The Last Word on The Ticket's "He Who Must Not Be Named"
Moments ago, The Hardline host Mike Rhyner and sidekick Corby Davidson spoke at great length about the fate of KTCK-AM's drive-time show -- specifically, the cease and desist about which Richie wrote yesterday and the what's-next for the show. And not once did they mention the show's former co-host, Greg Williams. Because they can't. Nonetheless, it was the most revelatory segment since Williams' sudden disappearance on October 12.
Rhyner confirmed the substance of Richie's post: "Last week we received a cease and desist order, which means we can no longer use the name, no longer use the likeness, no longer use the voice, no longer use anything." He also said that Davidson is, as far as he's concerned, the show's "No. 2 guy," despite the inevitable hire of another crew member -- "but, right now," Rhyner said, "we haven't given a whole ton of really hard thought as to who that might be."
Davidson, Rhyner and producer Danny Balis also apologized to the listeners for dragging this out and saying little about Williams' absence, which, yes, is permanent. "It's a legal matter," Rhyner said. Williams was referred to throughout the entire segment as "he who must not be named." It was, after 13 years, more than a little heartbreaking.
And Rhyner will be the first to admit as much: Williams was his on-air partner and, yes, his friend. But as he said moments ago, Williams essentially brought this on himself -- on more than one occasion.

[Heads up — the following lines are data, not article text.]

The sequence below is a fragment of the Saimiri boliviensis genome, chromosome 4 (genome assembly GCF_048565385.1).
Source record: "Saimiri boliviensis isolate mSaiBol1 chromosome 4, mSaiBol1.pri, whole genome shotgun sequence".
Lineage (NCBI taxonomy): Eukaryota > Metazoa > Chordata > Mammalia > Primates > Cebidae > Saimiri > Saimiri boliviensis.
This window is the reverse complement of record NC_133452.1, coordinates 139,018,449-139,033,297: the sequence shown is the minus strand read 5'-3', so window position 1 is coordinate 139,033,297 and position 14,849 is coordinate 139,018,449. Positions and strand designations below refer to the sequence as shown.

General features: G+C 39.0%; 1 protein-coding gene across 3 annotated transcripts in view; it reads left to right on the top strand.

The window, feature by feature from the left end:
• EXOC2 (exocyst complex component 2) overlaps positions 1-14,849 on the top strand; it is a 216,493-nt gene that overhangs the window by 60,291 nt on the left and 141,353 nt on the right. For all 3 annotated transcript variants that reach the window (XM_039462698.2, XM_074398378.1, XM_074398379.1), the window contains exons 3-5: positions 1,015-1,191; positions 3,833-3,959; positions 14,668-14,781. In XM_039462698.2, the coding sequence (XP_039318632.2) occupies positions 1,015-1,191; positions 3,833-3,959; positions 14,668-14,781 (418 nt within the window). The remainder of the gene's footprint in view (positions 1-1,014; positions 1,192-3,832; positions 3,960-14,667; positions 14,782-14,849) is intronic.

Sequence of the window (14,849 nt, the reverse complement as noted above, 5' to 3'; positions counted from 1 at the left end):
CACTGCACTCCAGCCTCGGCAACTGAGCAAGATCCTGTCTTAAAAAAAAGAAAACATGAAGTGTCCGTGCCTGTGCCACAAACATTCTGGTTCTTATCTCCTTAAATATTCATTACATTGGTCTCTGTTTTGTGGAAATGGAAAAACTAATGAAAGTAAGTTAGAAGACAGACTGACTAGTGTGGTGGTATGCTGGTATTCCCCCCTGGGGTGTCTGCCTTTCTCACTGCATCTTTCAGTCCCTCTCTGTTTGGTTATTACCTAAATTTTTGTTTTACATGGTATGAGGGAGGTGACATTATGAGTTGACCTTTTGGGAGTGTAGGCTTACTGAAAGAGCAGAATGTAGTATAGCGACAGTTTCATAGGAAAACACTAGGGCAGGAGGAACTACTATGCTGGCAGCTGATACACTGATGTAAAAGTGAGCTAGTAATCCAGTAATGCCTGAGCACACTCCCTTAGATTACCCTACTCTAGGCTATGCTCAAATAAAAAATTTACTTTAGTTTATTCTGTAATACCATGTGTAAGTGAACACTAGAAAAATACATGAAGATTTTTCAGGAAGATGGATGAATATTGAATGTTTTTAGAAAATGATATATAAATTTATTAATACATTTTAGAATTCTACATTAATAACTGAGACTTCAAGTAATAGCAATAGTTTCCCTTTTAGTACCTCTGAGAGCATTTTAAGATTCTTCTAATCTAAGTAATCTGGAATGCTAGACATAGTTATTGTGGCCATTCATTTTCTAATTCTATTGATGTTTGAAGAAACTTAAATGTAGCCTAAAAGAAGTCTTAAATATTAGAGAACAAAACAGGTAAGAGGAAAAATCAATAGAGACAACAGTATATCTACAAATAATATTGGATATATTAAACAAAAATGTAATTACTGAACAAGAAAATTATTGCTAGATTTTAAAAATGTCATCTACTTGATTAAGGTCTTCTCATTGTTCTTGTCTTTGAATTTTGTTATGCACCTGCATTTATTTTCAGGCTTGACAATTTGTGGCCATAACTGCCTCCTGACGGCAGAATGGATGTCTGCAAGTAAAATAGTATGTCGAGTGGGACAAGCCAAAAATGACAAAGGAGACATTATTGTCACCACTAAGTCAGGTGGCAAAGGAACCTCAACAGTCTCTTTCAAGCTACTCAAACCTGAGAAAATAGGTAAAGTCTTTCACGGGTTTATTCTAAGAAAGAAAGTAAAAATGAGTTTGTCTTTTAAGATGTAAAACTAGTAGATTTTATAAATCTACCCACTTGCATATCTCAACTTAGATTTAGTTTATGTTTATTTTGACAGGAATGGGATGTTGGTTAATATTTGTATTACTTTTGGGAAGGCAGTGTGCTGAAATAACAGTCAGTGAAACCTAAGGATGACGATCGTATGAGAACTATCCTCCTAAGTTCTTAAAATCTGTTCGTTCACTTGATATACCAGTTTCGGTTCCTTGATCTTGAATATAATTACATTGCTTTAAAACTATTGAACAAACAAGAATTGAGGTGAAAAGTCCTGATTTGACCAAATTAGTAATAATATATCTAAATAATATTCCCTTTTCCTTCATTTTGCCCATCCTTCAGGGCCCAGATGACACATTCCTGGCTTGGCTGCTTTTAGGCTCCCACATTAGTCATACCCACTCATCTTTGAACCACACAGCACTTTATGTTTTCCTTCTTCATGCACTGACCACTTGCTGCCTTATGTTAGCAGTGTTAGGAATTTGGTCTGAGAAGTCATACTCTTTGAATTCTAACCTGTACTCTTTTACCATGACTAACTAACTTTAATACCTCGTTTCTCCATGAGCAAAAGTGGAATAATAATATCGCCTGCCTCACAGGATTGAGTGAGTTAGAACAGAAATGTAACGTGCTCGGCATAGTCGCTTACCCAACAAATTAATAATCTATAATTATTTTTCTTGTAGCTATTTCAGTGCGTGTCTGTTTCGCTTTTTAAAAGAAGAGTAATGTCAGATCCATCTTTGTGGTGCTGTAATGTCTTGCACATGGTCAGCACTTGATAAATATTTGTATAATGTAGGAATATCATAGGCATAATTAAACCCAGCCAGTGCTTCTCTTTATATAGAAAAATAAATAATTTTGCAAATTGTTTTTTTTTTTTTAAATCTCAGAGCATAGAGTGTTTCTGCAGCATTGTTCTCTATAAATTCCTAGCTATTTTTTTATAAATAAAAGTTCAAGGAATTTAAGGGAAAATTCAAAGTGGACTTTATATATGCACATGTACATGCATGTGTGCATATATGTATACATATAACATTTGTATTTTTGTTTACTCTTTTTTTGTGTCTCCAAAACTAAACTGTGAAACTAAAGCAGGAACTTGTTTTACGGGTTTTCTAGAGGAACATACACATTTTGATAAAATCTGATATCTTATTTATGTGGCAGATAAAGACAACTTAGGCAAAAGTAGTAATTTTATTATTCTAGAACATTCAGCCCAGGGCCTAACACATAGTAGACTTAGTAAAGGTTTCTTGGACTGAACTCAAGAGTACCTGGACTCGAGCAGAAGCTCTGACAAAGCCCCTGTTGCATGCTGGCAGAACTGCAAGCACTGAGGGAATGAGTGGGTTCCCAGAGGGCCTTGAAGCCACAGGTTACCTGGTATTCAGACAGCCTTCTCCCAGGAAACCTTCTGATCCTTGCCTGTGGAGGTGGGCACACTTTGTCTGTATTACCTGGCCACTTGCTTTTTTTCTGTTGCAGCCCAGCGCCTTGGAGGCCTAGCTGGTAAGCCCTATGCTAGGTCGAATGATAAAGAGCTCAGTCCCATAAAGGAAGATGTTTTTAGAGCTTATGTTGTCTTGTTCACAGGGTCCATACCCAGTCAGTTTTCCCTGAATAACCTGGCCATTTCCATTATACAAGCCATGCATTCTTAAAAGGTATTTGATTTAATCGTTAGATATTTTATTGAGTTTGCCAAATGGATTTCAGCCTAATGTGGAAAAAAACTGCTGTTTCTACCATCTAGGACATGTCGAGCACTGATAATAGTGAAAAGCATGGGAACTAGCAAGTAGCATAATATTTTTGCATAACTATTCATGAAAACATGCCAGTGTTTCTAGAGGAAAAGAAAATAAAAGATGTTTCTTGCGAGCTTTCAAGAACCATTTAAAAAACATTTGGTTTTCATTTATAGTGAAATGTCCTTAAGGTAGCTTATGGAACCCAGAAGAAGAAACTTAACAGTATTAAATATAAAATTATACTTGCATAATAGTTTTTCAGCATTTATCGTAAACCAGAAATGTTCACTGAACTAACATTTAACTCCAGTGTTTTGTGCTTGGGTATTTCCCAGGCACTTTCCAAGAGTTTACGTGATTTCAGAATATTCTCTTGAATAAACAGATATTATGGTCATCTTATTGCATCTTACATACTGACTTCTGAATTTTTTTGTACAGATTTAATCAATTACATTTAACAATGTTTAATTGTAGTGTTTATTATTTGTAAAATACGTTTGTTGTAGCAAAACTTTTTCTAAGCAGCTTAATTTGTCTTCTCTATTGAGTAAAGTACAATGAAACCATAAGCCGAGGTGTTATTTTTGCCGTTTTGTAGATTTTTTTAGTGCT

"I have no problem at all with the concept of the second chance in the world," Rhyner said. "It's the fourth and fifth one I have a problem with. There's an enormous back story nobody knows about, and this is not the time for us to get into it. I want everything to work out well for everybody. I really do. We had a lot of good times together, a lot of good years together, and that means something to me. ... All that said, what's going top happen now? Well, um ..."
"Nothing, till we get this resolved," Davidson said.
The Hardline did think this was going to be resolved two weeks ago, and again last week. But, likely, nothing will be finalized till after the new year; Davidson repeatedly asked for the listeners' patience -- and understanding that, look, we're not owed the whole story.
"We don't owe you anything," Rhyner said. "The only people we owe here are our bosses. We owe the good radio every day. You don't owe us anything. You don't owe it to us to listen. This is all freewill. There are no guns there... You listen because you want to. You listen because you either like it or think we suck less than anything else out there. ...
"We're going to keep this thing going one way or the other," Rhyner added. "Even though I am very, very pissed off and very angry by the way this all came about, the way it all ended, at the same time I am really looking forward to where this is going. It's in a transition right now."
The Hardline's gone. Long live The Hardline. --Robert Wilonsky